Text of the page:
I'm often apply the subscript environment in math-mode to assign e.g. materials to material properties, $\eta_{oil}$, $\lambda_{air}$, etc. Not very mathematical but hey, I'm an engineer ;-)

I'm applying the amsmath package, so this puts the subscript in italics as most other letters. I don't want that. Of course there are numerous ways to change this locally ($\eta_{\mathrm{oil}}$ feels most appropriate), but this is cumbersome.

So is there a nice, slick TeXy way to address this? Possibly applying anything like \DeclareMathSomething{}{}{}{}?

I'd like to do that globally since 99% of my usage of $_{}$ is not related to variables. And in the very few situations the subscript is an variable, I still could use $_{\mathnormal{}}$...

I'm grateful for all suggestions.


I'd use a different character for this. Here I use ! for upright subscripts (and define \exclam if you need ! in math mode as itself.


\AtBeginDocument{\mathcode`!=\string"8000 }


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When a character is given \mathcode 32768 ("8000 is the hexadecimal for it and \string is a precaution against babel doing strange things) it has a peculiar behavior. It performs normally in text mode, but when found in math mode it becomes like a macro, more precisely like an active character.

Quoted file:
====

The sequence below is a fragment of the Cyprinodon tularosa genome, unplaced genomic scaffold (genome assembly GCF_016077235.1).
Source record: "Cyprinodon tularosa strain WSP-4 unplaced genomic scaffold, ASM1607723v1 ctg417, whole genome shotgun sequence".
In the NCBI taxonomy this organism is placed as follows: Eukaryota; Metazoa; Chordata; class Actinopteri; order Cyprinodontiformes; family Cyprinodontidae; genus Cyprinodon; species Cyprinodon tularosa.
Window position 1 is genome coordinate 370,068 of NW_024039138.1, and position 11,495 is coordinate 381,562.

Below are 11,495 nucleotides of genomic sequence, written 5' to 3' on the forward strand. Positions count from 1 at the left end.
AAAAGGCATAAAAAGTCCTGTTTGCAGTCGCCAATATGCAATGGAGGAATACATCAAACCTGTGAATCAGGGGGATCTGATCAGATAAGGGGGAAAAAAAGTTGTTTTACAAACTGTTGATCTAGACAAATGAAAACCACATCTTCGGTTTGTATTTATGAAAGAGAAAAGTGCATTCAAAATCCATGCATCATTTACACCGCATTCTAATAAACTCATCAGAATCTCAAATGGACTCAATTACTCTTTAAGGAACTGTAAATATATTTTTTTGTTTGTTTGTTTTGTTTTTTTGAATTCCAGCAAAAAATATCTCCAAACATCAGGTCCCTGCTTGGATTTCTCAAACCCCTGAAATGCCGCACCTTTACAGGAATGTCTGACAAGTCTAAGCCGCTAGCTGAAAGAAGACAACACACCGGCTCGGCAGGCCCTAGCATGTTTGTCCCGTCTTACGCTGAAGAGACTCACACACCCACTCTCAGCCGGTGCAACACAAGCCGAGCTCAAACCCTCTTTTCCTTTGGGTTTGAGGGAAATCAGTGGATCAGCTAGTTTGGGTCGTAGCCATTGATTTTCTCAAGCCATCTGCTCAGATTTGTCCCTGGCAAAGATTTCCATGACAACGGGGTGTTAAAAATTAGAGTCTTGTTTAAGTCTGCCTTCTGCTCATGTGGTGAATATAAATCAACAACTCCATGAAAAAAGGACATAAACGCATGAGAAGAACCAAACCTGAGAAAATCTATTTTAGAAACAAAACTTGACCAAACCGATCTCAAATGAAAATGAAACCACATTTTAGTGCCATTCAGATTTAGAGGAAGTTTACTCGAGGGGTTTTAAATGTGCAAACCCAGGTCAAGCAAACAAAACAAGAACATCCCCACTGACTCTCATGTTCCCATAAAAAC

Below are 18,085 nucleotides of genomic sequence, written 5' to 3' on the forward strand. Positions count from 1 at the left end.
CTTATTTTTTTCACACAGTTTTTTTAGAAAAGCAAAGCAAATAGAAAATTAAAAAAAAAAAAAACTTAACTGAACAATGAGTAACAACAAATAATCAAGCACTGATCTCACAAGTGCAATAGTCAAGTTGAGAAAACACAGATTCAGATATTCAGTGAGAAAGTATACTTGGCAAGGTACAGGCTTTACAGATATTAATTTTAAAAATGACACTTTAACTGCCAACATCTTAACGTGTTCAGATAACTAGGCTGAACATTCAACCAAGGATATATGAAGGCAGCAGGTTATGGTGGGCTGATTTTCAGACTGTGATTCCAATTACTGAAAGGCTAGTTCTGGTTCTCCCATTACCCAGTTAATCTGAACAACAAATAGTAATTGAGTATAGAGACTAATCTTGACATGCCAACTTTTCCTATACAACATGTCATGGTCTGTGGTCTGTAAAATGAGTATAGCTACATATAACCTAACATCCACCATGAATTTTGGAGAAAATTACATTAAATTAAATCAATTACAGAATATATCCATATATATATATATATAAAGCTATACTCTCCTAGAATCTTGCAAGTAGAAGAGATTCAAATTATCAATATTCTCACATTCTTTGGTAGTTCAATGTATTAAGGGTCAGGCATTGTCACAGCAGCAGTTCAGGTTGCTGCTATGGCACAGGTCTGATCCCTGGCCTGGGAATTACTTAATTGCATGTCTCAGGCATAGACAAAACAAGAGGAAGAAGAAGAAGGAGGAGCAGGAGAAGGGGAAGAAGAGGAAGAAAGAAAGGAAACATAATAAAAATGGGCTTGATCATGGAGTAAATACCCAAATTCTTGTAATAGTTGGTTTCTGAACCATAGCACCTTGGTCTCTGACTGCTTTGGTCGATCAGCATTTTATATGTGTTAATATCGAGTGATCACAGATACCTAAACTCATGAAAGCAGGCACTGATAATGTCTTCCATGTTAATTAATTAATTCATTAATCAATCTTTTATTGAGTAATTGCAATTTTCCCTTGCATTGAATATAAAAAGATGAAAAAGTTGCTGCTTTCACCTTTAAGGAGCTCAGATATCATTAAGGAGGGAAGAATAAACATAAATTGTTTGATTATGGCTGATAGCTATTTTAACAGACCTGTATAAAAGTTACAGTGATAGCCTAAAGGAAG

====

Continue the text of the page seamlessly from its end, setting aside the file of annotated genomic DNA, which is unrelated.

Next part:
A definition of ! as active character must be present; the trick


is the same as

{\catcode`!=\active \gdef!#1{_{\mathrm{#1}}}

but I prefer avoiding \gdef whenever it's possible. So when TeX finds ! in math mode it looks for an argument and transforms it into _{\mathrm{<argument>}}, which is precisely what you're after.

Finally, \mathchardef\exclam=\mathcode`! defines \exclam to produce the same that would be produced by ! in math mode if we hadn't redefined it.

If you don't plan using only ASCII letters in your subscripts, then you should change \mathrm into \textnormal, so also accented letters are allowed (and spaces are respected).

  • Could you explain what the single commands do? – Florian Feb 17 '15 at 22:15
  • Wouldn't it be better to use \textup instead of \mathrm, then national chars are allowed, for example R_{\textup{sø}} in Danish might stand for the radius of a (circular) lake. ø is not allowed in \mathrm. – daleif Feb 18 '15 at 9:50
  • @daleif Perhaps, it depends on what the OP is after. – egreg Feb 18 '15 at 9:51
  • Thank you very much, this is a beautiful way to handle that issue. Again, great help, thank you so much. – nici2go Feb 18 '15 at 9:52
  • @egreg, it is more for the archives. Such that others coming by this answer don't get nasty surprises. – daleif Feb 18 '15 at 10:02

I usually use something like the following:

\newcommand{\mstr}[1]   {\ensuremath{\mathit{#1}}}
\newcommand{\subs}[2]   {#1\mstr{_#2}}

Of course, you could e.g. change \mathit to \mathrm. Then use it like


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